Will there be another Loyola-Chicago Cinderella run this year? Maybe. Scott Gleeson thinks these five teams could shock the college basketball world.
USA TODAY Sports
What’s the best Duke team of all-time?
The Christian Laettner, Bobby Hurley and Grant Hill teams of the early 1990s?
The Jay Williams, Shane Battier and Mike Dunleavy version of the early 2000s?
The Danny Ferry mid-’80s team? The Elton Brand late ’90s team? J.J. Redick’s era? Jon Scheyer’s unexpected 2010 title team? The 2015 title team?
Odds are, coach Mike Krzyzewski might be looking at his most talented team ever this year.
The Blue Devils, top overall seed in this NCAA tournament, feature two national player of the years in RJ Barrett and Zion Williamson (Barrett took USA TODAY Sports’ award, while Williamson is the front-runner to win the Naismith POY).
Williamson has wowed with his highlight reels and brute force, while Barrett’s finesse and knack for scoring have carried a freshmen-laden team bolstered by two other elite freshmen — Cam Reddish and Tre Jones.
Williamson’s recent injury raised doubts about Duke’s status as a national title contender, but the 6-7 star’s return changed the narrative: it’s the Blue Devils tournament to lose.
But in a single-elimination tournament, teams that aren’t supposed to win can do the unimaginable.
Here are three main reasons this heavily-favored Duke team (+225 favorites according to Westgate SuperBook) will not win the national title:
1. Bad three-point shooting. The Blue Devils rank 339th in the country in three-point field goal percentage and 220th in made triples per game. That doesn’t bode well in a tournament where the ability to shoot the three can tilt momentum to outmatched teams with nothing to lose and where even the bluest bluebloods need to shoot well to advance. Duke’s best outside shooter, Cam Reddish, is as streaky as they come while only managing 33% from three. (Barrett and Williamson shoot under 32%).
In a Jan. 14 overtime loss to Syracuse, Duke shot 9-for-43 (21%) from three and struggled against the Orange’s 2-3 zone. A zone takes a seemingly dominant team like Duke out of its rhythm. Williamson orchestrates much of Duke’s offense off big defensive plays, but the way to beat the Blue Devils is by keeping them out of the paint and putting the pressure on their perimeter game while limiting transition opportunities.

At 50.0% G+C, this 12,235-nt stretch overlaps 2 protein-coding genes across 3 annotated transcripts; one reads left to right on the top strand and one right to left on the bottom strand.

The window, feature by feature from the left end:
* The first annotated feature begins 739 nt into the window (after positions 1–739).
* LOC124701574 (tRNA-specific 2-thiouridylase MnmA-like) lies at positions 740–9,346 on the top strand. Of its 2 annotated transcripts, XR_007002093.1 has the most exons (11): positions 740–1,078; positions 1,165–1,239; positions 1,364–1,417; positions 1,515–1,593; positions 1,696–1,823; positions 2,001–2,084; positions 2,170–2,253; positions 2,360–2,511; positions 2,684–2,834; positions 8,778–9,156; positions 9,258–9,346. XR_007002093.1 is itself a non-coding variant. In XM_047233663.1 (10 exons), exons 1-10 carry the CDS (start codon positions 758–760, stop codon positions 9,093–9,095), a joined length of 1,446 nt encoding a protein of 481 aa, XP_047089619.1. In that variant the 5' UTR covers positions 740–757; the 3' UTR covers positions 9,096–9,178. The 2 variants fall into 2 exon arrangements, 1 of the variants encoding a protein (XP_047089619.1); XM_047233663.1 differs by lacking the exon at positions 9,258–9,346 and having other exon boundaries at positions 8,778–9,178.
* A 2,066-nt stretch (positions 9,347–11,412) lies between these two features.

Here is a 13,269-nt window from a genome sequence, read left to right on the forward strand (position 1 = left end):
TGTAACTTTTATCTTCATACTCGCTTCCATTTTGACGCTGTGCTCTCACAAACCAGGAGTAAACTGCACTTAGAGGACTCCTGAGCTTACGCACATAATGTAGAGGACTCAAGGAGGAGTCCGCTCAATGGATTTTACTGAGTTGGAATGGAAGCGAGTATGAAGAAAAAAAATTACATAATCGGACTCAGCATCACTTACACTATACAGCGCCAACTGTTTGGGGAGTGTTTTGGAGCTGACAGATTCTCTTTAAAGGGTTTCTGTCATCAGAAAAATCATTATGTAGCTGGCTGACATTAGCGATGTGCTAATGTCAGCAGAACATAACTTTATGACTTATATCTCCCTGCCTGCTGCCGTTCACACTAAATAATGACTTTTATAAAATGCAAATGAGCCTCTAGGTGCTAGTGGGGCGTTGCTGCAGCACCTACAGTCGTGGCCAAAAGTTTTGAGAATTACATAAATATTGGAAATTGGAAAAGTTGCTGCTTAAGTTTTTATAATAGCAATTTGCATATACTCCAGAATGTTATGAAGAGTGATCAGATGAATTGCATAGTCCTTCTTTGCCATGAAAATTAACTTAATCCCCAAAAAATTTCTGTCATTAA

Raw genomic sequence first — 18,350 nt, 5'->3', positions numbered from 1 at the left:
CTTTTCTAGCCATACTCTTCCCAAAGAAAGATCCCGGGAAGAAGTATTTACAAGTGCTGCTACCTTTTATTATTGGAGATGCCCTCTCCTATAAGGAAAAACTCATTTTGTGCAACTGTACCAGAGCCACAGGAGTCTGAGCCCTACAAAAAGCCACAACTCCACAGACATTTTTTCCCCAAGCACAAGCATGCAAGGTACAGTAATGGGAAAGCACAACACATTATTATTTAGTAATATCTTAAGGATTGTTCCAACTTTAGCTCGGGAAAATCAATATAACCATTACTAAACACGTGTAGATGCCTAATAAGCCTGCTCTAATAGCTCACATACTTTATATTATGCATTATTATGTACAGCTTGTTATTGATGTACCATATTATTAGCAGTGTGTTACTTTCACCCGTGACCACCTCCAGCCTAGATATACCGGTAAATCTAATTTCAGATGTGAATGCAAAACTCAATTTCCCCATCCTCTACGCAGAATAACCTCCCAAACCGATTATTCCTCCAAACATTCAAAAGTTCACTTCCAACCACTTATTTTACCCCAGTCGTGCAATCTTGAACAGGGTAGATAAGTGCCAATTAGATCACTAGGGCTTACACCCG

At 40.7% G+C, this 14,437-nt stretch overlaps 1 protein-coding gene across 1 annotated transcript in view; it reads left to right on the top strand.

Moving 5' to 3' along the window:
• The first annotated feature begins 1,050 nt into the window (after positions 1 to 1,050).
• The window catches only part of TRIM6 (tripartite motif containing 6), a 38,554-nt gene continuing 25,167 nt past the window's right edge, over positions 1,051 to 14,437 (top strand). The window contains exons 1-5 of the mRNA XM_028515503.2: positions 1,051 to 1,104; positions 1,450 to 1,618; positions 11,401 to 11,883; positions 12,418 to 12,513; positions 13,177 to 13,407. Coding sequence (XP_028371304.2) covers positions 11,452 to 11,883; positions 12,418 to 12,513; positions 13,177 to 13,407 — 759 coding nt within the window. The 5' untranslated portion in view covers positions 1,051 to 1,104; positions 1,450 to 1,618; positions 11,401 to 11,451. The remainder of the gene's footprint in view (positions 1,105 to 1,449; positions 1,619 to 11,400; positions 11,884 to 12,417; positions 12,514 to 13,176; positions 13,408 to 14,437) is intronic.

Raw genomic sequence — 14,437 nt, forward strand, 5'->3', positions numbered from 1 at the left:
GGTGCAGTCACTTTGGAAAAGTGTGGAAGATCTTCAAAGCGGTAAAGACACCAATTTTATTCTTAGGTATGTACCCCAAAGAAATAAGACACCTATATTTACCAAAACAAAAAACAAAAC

2. Inability to win close games, lack of experience. In Duke’s Nov. 21 loss to Gonzaga, Barrett tried to play hero ball in the closing seconds and had an out-of-control lay-up rejected while other teammates watched in disarray. While that moment came early in the season, it provided a snapshot for a group of 18-year-olds going up against mature veterans.
Most of the time, these freshmen play like upperclassmen, but three years experience by another blue-blood (ahem, Michigan State) can exploit their youth. That’s why the Blue Devils’ ACC tournament semifinal win over North Carolina was so crucial. It showed this team can win close games. But even in that win, Barrett missed two free throws at the end that could’ve been costly.
3. Mounting pressure, Michigan State. Hype and soaring expectations could play a role in this tournament. That doesn’t necessarily mean the Blue Devils won’t rise to the occasion. But in an East Regional where it’s extremely likely Duke and Michigan State meet in the Elite Eight, there’s room for the Blue Devils to let their foot off the gas pedal while facing inferior opponents in the the first few rounds.
If Duke eventually draws Michigan State, the Spartans play with a chip on their shoulders and feed off the grit of fiery point guard Cassius Winston. And make no mistake, coach Tom Izzo is the type of tactician to make teams pay if they don’t bring the proper amount of hunger, maturity or strong shooting